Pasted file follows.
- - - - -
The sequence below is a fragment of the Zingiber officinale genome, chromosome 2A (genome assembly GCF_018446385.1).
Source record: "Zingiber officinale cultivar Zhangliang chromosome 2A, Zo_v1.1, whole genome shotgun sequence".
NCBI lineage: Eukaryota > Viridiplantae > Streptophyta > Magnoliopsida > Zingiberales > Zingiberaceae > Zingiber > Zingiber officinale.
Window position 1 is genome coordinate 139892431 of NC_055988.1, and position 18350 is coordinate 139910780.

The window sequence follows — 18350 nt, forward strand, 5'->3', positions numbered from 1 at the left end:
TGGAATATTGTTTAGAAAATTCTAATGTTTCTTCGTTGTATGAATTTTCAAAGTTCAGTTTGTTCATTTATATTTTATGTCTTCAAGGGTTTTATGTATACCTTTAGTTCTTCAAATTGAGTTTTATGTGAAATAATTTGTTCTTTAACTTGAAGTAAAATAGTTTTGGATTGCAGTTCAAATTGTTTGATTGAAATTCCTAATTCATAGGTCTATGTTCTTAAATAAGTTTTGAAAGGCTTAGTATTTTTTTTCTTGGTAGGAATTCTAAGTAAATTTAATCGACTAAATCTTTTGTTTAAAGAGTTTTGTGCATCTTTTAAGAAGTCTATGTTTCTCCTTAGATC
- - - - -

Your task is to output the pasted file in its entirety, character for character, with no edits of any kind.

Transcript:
The sequence below is a fragment of the Zingiber officinale genome, chromosome 2A (genome assembly GCF_018446385.1).
Source record: "Zingiber officinale cultivar Zhangliang chromosome 2A, Zo_v1.1, whole genome shotgun sequence".
NCBI lineage: Eukaryota > Viridiplantae > Streptophyta > Magnoliopsida > Zingiberales > Zingiberaceae > Zingiber > Zingiber officinale.
Window position 1 is genome coordinate 139892431 of NC_055988.1, and position 18350 is coordinate 139910780.

The window sequence follows — 18350 nt, forward strand, 5'->3', positions numbered from 1 at the left end:
TGGAATATTGTTTAGAAAATTCTAATGTTTCTTCGTTGTATGAATTTTCAAAGTTCAGTTTGTTCATTTATATTTTATGTCTTCAAGGGTTTTATGTATACCTTTAGTTCTTCAAATTGAGTTTTATGTGAAATAATTTGTTCTTTAACTTGAAGTAAAATAGTTTTGGATTGCAGTTCAAATTGTTTGATTGAAATTCCTAATTCATAGGTCTATGTTCTTAAATAAGTTTTGAAAGGCTTAGTATTTTTTTTCTTGGTAGGAATTCTAAGTAAATTTAATCGACTAAATCTTTTGTTTAAAGAGTTTTGTGCATCTTTTAAGAAGTCTATGTTTCTCCTTAGATC